On numerous occasions, we were warned that photos were strictly forbidden within the church's walls so I'm am going to try and create a picture as you walk with me through one of the strangest places I have ever been. As you pass through the typical arched doorway, the shape of the church will remind you of any other. It is deep and high with an altar at the far end. To your left and to your right are many idols inside of glass cases seemingly depicting Christian saints. They are in fact symbolising Mayan Gods and each family that worships there will look to their God for council. As you walk towards the left hand side, you will not have to pass any pews as the floor is empty of furniture and instead covered in grass. You will still need to be careful of where you place your feet in case you step on one of the many rows of candles that are dripping wax onto the floor as they burn while a local offers a prayer. Making your way to the front, you will notice a statue of Jesus but he is not the main focus. Instead, he is on the left hand side just before the altar. The altar is in fact topped with the saint that gives a name to the town, San Juan.

San Juan Chemula Church
Traditional looking Church

Jesus is once again present if you look up to the roof. An artist's depiction shows Jesus surrounded by jaguars, lions and other wildlife once again representing the mix of cultures and beliefs. As you turn back to face the main door, take your time to exit the building. Watch as a family prays. Listen as they chant and make music using a wind instrument similar to a flute. As the family takes a break from chanting, they will drink coca cola or some other kind of fizzy drink very quickly in order to make themselves burp and ward off evil spirits. Closer to the door, you will notice that one family has brought along a chicken. As you would probably expect, the leader of the family rubs the chicken on the other members who are then gracious enough to return the favour. Once the chicken has made friends with each member, the head of the family will break its neck as a sacrifice to their God. Some people with a weaker disposition may want to turn away at this point. Walking past the staff permanently on hand to clean the wax from the floor, leave the church through the same portal that you entered and arrive to a square like any other, full of people and chatter.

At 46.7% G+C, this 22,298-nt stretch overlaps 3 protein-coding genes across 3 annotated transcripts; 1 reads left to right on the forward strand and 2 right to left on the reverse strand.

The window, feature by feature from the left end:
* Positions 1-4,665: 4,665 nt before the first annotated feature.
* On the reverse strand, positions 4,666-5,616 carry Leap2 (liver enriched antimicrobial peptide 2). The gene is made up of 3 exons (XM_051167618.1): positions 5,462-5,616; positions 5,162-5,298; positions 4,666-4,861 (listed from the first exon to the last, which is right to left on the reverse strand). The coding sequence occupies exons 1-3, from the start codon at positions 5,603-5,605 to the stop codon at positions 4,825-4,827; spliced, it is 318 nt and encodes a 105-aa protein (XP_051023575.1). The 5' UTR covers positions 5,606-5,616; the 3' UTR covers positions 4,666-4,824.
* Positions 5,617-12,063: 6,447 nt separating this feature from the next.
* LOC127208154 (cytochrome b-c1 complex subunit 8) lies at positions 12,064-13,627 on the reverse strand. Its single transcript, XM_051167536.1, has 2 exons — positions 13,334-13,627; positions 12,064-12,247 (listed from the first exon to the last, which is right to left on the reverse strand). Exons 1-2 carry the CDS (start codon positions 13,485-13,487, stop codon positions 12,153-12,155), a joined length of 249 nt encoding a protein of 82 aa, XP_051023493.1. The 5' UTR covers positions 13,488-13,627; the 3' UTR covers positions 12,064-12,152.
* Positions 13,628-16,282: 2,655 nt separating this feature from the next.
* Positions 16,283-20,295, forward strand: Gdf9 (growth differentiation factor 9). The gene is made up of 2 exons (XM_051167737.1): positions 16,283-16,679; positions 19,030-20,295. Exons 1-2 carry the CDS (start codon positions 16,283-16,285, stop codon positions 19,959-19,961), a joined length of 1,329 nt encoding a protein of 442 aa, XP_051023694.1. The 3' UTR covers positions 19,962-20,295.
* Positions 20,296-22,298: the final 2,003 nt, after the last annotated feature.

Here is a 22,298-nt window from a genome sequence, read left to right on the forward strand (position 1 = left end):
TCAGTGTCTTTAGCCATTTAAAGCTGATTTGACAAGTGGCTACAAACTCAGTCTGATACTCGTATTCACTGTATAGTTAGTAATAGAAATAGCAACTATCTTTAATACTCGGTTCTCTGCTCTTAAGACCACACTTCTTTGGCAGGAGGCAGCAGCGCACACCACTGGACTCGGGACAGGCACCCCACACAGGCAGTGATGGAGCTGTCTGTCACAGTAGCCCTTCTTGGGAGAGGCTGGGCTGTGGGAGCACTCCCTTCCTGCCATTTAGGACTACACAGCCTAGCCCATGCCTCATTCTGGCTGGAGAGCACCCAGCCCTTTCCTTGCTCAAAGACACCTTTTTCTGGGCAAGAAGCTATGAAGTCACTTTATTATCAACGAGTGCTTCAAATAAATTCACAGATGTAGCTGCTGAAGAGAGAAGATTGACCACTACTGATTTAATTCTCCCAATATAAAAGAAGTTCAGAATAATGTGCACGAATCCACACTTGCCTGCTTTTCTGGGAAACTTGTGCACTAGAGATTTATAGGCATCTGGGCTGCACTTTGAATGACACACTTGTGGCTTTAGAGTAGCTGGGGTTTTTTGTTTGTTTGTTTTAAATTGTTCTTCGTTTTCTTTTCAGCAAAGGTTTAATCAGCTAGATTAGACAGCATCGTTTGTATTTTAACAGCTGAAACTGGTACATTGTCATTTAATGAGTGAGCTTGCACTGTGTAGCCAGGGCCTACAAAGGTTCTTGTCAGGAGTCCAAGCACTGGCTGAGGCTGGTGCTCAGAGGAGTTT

Spanish Guitar San Cristobal

Returning to San Cristobal full of bemusement and wonder, Sian wanted to spend the evening doing something slightly more typical of a birthday. Luckily, there was an Italian trattoria around the corner from our hostel that served incredible food so we indulged in some fine bruschetta and glorious pasta before making our way into the centre. Here, we spent the night in a small cafe ⁄ bistro listening to the sounds of a musical genius playing his Spanish guitar.